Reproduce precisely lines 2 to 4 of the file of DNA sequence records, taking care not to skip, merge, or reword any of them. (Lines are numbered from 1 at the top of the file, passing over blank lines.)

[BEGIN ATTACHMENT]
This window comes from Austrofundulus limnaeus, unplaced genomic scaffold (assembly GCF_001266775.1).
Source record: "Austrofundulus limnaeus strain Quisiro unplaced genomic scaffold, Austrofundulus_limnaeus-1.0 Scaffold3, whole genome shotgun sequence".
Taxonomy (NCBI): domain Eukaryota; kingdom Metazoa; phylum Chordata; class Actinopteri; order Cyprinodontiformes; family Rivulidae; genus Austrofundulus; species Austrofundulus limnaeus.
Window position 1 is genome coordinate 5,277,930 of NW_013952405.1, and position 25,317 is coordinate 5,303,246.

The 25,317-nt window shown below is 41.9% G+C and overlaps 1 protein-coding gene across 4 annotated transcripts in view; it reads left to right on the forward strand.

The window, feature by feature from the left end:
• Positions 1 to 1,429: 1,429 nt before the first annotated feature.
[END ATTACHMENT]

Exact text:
Source record: "Austrofundulus limnaeus strain Quisiro unplaced genomic scaffold, Austrofundulus_limnaeus-1.0 Scaffold3, whole genome shotgun sequence".
Taxonomy (NCBI): domain Eukaryota; kingdom Metazoa; phylum Chordata; class Actinopteri; order Cyprinodontiformes; family Rivulidae; genus Austrofundulus; species Austrofundulus limnaeus.
Window position 1 is genome coordinate 5,277,930 of NW_013952405.1, and position 25,317 is coordinate 5,303,246.